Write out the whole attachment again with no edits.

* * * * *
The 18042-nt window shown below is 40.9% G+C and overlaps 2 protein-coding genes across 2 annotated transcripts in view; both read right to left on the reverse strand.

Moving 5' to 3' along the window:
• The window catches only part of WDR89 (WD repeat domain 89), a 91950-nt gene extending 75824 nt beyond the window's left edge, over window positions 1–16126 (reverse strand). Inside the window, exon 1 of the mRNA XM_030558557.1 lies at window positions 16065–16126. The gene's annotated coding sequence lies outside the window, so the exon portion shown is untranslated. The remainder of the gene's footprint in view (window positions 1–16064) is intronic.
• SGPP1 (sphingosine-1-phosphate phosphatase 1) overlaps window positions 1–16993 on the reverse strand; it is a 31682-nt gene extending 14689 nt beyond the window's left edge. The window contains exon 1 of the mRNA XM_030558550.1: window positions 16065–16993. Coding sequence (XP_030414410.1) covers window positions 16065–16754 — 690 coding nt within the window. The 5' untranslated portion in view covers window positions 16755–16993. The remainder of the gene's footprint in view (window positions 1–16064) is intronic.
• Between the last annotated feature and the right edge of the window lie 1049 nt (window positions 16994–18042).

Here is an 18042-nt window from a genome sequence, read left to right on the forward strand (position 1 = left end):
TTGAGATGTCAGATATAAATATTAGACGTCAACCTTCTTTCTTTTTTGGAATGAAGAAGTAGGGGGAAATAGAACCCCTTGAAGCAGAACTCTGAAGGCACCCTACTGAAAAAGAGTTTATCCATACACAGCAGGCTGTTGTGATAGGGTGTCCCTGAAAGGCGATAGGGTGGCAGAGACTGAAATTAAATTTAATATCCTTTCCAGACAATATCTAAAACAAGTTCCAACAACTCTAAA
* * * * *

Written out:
The 18042-nt window shown below is 40.9% G+C and overlaps 2 protein-coding genes across 2 annotated transcripts in view; both read right to left on the reverse strand.

Moving 5' to 3' along the window:
• The window catches only part of WDR89 (WD repeat domain 89), a 91950-nt gene extending 75824 nt beyond the window's left edge, over window positions 1–16126 (reverse strand). Inside the window, exon 1 of the mRNA XM_030558557.1 lies at window positions 16065–16126. The gene's annotated coding sequence lies outside the window, so the exon portion shown is untranslated. The remainder of the gene's footprint in view (window positions 1–16064) is intronic.
• SGPP1 (sphingosine-1-phosphate phosphatase 1) overlaps window positions 1–16993 on the reverse strand; it is a 31682-nt gene extending 14689 nt beyond the window's left edge. The window contains exon 1 of the mRNA XM_030558550.1: window positions 16065–16993. Coding sequence (XP_030414410.1) covers window positions 16065–16754 — 690 coding nt within the window. The 5' untranslated portion in view covers window positions 16755–16993. The remainder of the gene's footprint in view (window positions 1–16064) is intronic.
• Between the last annotated feature and the right edge of the window lie 1049 nt (window positions 16994–18042).

Here is an 18042-nt window from a genome sequence, read left to right on the forward strand (position 1 = left end):
TTGAGATGTCAGATATAAATATTAGACGTCAACCTTCTTTCTTTTTTGGAATGAAGAAGTAGGGGGAAATAGAACCCCTTGAAGCAGAACTCTGAAGGCACCCTACTGAAAAAGAGTTTATCCATACACAGCAGGCTGTTGTGATAGGGTGTCCCTGAAAGGCGATAGGGTGGCAGAGACTGAAATTAAATTTAATATCCTTTCCAGACAATATCTAAAACAAGTTCCAACAACTCTAAA